How about Bloomberg for president? by Eric Margolis

Dandelion Salad

Toronto Sun
Sun, August 12, 2007

In New York, New York, neither Hillary nor Rudy is universally adored

NEW YORK — It’s boiling hot, humid enough to float the Staten Island ferry, and a tornado that hit Brooklyn and midtown is filled with seriously overweight tourists from Paducah and Oshkosh who should not be wearing short pants.

The city’s great and good long ago decamped to the Hamptons, where if you don’t have a $35 million “beach cottage” you are considered needy.

But I love New York any time of year. When I was growing up here, a worldly friend of my mother advised me, “there are only three civilized cities in North America: New York, San Francisco, and Montreal. All the rest is darkness!”

Half a century later, I still can’t say he was wrong.

For the first time in my memory, two New York state residents are running for president, former mayor Rudy Giuliani and Hillary Clinton.

Those who liked Bush, will love Rudy.

This week, he blasted Democrats as “ready to embrace defeat” in Iraq.

Giuliani modestly claimed he alone can save America by: a) “continuing the offensive against Islamism,” and b) stopping Democratic front-runner Hillary Clinton. He left unclear which of these scourges was worse.

Voters here are ambivalent about Giuliani. Many New Yorkers are Jewish or Catholic liberal Democrats.

Some of them look at Bush, the southern holy rollers and NASCAR fans who form his core support, and the rest of the Republican Party’s hard right, as religious bigots.

The other day, a bookstore owner exclaimed to me, quite out of the blue,

“Bush makes me ashamed to be an American.” Her feeling is shared by many here in America’s least American, most cosmopolitan city. They can’t wait to see the backs of Bush and Cheney, but are unhappy about the choices to replace them.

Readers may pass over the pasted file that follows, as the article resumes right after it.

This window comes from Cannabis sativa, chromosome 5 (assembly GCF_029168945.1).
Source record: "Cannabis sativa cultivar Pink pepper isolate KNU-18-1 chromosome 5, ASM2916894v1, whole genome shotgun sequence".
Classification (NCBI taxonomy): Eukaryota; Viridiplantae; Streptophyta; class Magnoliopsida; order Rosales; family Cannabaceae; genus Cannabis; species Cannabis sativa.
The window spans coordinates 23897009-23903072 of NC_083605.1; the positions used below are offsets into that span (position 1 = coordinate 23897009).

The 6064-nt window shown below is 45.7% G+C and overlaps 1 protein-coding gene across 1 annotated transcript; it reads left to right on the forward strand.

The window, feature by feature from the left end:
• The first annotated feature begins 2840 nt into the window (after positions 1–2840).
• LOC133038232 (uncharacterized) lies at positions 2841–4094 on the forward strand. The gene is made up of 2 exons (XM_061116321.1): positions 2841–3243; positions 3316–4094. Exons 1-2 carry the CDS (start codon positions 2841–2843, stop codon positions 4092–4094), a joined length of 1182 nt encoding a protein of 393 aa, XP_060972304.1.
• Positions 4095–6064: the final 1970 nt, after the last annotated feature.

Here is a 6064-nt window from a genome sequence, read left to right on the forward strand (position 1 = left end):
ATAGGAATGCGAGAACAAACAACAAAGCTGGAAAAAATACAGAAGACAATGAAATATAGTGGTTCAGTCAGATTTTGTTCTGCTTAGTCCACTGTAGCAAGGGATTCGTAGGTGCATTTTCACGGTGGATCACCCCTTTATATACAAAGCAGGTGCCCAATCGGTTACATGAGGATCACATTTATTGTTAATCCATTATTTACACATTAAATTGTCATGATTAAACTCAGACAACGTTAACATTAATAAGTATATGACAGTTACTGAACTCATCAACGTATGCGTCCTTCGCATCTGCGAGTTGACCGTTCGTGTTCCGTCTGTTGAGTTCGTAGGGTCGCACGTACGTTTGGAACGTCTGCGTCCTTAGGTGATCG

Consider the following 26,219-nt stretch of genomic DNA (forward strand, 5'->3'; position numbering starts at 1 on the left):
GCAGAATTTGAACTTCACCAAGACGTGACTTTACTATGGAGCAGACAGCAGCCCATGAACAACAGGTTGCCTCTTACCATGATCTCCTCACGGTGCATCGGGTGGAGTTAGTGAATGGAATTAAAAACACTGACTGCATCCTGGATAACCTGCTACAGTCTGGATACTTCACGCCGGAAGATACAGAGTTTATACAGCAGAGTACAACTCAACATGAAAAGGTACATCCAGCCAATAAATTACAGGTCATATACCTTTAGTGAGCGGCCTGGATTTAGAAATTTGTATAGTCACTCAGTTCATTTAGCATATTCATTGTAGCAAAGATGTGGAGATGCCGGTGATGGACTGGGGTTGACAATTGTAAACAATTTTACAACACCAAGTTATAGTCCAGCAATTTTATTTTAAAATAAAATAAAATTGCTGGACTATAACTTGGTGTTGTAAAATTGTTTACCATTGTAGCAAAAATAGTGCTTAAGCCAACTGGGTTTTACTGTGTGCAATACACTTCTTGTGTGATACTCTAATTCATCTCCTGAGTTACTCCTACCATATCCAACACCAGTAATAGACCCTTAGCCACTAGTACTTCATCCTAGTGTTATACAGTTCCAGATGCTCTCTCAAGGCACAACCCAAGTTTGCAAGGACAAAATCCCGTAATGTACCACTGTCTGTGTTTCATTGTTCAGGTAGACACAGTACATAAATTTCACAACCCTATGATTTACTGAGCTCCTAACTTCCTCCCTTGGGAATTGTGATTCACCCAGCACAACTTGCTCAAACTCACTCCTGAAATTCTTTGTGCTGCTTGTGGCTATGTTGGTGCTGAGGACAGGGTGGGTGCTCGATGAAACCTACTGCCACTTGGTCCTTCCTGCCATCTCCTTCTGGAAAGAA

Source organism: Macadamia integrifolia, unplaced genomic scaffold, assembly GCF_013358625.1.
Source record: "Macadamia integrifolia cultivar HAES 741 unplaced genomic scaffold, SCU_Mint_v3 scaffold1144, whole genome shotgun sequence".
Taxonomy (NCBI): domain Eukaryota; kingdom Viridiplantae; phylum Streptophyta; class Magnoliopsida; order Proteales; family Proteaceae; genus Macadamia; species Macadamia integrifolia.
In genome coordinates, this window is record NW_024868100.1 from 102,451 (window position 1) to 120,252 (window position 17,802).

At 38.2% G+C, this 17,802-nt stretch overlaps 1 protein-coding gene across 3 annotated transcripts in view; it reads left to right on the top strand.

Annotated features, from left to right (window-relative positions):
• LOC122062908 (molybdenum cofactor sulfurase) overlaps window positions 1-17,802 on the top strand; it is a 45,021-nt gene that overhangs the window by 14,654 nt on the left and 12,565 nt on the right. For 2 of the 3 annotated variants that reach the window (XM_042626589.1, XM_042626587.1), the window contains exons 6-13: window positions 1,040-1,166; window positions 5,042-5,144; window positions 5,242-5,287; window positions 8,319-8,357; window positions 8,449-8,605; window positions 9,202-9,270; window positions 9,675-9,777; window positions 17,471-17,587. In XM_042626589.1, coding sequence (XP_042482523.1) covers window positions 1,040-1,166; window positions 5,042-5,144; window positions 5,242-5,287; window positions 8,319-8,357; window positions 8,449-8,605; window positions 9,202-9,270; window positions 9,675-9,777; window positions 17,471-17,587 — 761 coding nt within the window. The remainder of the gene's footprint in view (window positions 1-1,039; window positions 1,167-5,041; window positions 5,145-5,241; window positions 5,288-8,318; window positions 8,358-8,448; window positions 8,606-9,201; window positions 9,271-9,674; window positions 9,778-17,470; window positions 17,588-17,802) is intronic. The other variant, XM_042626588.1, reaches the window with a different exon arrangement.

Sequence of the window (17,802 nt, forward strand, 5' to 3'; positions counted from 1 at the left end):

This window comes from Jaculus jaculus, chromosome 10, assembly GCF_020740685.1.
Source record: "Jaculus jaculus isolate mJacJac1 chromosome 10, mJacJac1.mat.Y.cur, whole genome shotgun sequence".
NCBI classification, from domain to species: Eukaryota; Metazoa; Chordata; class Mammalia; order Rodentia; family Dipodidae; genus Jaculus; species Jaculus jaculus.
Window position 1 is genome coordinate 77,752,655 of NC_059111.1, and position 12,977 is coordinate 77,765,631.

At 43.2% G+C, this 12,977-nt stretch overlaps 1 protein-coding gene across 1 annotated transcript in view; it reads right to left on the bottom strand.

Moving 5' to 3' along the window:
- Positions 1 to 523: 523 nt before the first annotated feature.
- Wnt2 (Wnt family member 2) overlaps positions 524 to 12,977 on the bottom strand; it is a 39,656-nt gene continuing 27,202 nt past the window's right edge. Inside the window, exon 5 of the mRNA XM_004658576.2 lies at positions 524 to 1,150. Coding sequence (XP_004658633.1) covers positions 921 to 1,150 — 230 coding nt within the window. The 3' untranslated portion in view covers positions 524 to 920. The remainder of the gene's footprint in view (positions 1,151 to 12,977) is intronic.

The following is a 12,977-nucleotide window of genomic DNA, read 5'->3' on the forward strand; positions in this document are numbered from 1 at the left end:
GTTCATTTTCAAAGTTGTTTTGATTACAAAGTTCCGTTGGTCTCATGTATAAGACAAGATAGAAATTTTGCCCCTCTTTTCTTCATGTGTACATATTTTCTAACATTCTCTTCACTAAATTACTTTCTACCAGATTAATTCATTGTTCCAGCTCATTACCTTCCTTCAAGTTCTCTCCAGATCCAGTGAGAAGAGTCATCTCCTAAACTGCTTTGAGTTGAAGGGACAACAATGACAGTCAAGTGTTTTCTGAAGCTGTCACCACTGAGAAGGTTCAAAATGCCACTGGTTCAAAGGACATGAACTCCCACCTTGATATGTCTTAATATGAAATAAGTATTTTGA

Giuliani was a fine mayor and an honest politician in a city notorious for political sleaze and payoffs. He ran a tight ship, restored city finances wrecked by the inept, corrupt Democratic party machine, cleaned up city streets, and sharply reduced crime by allowing police to do their job.

The Big Apple roared back to life under Giuliani.


But Giuliani’s real claim to fame was 9/11, which brought him to national prominence by projecting take-charge competence that contrasted sharply with President Bush’s dazed, lacklustre initial response. Giuliani emerged the hero of 9/11, and has been living off this moment ever since.

But many New Yorkers don’t like their former hero-mayor. He is seen as arrogant, impatient, and notoriously ill-tempered. His Catholic faith and personal life, fraught with divorces and angry children — an estranged daughter briefly claimed this week she supported Barack Obama — won’t appeal to Bible Belt voters.

After eight years of Bush, the last thing most New Yorkers want is more blundering machismo and stupid wars. Giuliani is much smarter than Bush, but he shares many of the president’s perceived faults. Many think him unstable.

Besides, who can trust an Italian who finds it painful to smile? Italians were put on this earth to make life more enjoyable for all of us, not to wage jihad against Islam.

If New Yorker’s are not crazy about Rudy, their feelings for Hillary Clinton are hardly warmer. New Yorkers don’t like or trust many southerners, a feeling many southerners and westerners heartily reciprocate. Hillary has shape-shifted into a New York resident, but she is having trouble escaping her dark roots in smelly Arkansas politics.


Bill Clinton, the 800-pound gorilla behind Hillary, was not liked either in New York. But after eight years of Bush, he seems almost saintly. Still, people here don’t trust the Clintons, are turned off by their naked power lust, and see Hillary as an unprincipled opportunist who is all make-up and no substance.

The presidential candidate I suspect most New Yorkers would really like to see is their current capable mayor and self-made billionaire, native son Michael Bloomberg. He’s cool, intelligent, and gets things done in a New York minute.

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